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Breaking the Cycle of Excessive Video Game Use in Children

Family Education Maria Taylor 119 views 0 comments

As parents, it can be difficult to navigate the issue of screen time and video games for children. For children who have poor vision, it is important to be especially mindful of the amount of time they spend looking at screens. In this article, I will discuss the problem of controlling a child’s video game use, some methods that have been used in the past, and potential solutions that may be more effective.

The first step in addressing this problem is to understand the reasons behind the child’s excessive video game use. For some children, video games can provide an escape from stress or boredom, while for others it may be a way to socialize with peers. Understanding the underlying reasons can help parents to identify and address the root of the problem.

One method that has been used in the past is to take away the child’s device, such as an iPad, as a way of controlling their video game use. However, this can create an adversarial relationship between parent and child, and may not be sustainable in the long-term. Additionally, it is not always possible to monitor the child’s device usage, especially when they are at school or with friends.

Another approach that has been tried is to set strict limits on the amount of time the child is allowed to play video games. This can involve setting daily or weekly limits, and limiting the hours during which the child is allowed to play. However, this approach can be difficult to enforce, especially if the child is able to find ways around the restrictions, such as by playing secretly or during times when they are not supposed to be playing.

A more effective solution may be to help the child to develop healthy habits around video game use. This can involve setting clear boundaries and expectations, such as no playing during school hours, completing homework before playing, and taking regular breaks during gaming sessions. Parents can also teach children how to set and achieve their own goals, such as by setting time limits and working towards rewards, like earning new games, or upgrading a certain level in the current game.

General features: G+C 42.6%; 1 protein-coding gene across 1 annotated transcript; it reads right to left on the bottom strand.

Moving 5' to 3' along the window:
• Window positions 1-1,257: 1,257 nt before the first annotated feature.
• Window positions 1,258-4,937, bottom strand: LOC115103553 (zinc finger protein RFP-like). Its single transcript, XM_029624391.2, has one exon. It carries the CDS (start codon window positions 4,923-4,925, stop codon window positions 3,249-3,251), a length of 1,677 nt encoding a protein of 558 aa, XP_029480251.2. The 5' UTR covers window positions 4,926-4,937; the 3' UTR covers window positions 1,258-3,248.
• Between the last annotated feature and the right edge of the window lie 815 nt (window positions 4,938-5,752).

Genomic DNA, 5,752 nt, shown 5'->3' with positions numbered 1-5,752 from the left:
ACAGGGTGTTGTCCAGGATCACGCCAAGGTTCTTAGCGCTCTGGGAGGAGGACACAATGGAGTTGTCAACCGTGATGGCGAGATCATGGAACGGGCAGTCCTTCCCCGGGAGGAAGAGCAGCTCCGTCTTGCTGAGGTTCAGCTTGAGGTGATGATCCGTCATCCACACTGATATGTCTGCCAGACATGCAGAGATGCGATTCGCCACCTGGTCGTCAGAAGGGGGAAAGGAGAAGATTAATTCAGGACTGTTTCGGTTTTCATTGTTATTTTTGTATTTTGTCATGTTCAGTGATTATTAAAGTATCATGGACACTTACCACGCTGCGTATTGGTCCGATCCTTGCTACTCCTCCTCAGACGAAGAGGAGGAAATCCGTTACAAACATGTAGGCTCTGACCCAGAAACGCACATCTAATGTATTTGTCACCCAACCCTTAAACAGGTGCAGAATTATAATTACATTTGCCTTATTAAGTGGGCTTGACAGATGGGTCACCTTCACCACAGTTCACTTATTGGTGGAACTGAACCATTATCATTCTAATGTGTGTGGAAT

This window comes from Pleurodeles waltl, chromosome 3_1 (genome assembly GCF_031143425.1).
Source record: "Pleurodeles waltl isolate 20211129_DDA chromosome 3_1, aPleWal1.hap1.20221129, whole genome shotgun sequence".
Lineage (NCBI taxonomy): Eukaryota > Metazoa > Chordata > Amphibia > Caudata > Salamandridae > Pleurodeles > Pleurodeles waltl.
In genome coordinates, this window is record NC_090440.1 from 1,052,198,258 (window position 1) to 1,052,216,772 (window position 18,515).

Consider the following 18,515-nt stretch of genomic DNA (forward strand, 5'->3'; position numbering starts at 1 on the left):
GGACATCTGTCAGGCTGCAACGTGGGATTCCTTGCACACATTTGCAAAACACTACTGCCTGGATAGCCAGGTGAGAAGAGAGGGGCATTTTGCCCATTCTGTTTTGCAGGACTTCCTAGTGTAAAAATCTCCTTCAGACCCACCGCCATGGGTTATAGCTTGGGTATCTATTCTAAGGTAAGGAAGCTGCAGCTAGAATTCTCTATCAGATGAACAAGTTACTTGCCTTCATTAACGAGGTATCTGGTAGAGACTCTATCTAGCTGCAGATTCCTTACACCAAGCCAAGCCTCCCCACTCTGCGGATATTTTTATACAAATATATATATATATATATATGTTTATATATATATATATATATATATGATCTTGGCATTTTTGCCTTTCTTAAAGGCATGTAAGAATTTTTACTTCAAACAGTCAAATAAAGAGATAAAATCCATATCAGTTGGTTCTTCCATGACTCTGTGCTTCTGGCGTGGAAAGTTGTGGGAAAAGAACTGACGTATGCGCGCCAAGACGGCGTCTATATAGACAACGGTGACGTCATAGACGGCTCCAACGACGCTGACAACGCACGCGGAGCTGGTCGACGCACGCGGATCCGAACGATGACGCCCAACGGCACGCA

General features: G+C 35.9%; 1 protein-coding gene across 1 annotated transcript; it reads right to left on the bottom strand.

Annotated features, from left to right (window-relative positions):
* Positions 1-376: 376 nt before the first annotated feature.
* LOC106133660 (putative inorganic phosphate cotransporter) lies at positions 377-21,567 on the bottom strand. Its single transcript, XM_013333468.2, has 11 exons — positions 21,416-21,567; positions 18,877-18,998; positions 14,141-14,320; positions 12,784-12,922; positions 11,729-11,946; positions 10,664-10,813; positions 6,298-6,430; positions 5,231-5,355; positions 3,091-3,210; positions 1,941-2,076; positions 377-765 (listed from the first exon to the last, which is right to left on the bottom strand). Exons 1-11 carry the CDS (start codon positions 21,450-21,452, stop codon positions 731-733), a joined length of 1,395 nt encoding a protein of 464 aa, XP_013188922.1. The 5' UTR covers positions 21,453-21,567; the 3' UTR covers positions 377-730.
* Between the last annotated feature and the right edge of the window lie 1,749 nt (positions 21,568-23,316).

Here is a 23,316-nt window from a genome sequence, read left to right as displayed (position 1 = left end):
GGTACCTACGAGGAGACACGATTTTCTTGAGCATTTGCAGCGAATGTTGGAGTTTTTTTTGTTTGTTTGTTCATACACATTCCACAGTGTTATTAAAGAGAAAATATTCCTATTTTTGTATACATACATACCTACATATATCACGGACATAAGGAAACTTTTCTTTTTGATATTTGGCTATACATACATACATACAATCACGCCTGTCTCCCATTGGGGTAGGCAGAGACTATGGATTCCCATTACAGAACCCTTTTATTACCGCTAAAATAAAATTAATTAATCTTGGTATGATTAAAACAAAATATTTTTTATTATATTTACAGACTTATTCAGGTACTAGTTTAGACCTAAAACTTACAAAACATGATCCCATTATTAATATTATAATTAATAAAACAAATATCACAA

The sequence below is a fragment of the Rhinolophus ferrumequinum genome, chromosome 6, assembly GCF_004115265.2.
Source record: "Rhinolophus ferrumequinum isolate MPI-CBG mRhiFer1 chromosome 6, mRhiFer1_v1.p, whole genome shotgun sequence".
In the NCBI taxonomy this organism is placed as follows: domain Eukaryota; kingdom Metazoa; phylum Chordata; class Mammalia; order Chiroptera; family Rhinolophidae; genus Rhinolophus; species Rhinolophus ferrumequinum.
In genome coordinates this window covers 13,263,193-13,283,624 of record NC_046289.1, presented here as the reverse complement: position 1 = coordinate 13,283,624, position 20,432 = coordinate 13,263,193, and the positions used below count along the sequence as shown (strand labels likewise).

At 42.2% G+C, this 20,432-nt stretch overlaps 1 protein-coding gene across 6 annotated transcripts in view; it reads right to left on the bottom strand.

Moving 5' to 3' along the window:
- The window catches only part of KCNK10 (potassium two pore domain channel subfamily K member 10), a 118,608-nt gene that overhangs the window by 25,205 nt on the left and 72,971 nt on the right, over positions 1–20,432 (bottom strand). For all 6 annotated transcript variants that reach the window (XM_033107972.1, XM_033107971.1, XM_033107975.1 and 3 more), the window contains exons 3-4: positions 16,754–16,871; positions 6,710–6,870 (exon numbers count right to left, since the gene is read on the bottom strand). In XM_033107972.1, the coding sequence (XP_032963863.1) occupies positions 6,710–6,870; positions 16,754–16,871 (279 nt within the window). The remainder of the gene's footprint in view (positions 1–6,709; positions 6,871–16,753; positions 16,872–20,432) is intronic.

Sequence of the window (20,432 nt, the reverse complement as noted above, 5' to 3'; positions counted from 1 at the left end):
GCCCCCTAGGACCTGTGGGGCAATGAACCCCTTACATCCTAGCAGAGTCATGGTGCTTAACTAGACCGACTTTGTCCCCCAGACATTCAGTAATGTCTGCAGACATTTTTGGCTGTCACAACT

Another alternative is to encourage and facilitate other activities that the child might enjoy, such as reading, playing sports, or other hobbies. These activities can provide an alternative to video games, and help the child to develop other interests and passions.

It is also worth having an open and honest conversation with the child about the potential negative effects of excessive video game use, such as eye strain and poor posture, so that the child can understand the importance of maintaining a healthy balance. This can also provide an opportunity for the parent to express their concerns and worries, and to work together with the child to develop a solution.

In conclusion, controlling a child’s video game use can be a challenging task, but it is important to find a solution that is effective, sustainable, and respectful of the child’s needs and interests. Encourage healthy habits, setting clear boundaries, encouraging other activities and having an open conversation can all be effective ways of addressing the problem. This way parents can build trust and respect with their child and teach them important life lessons such as self-discipline and time management.

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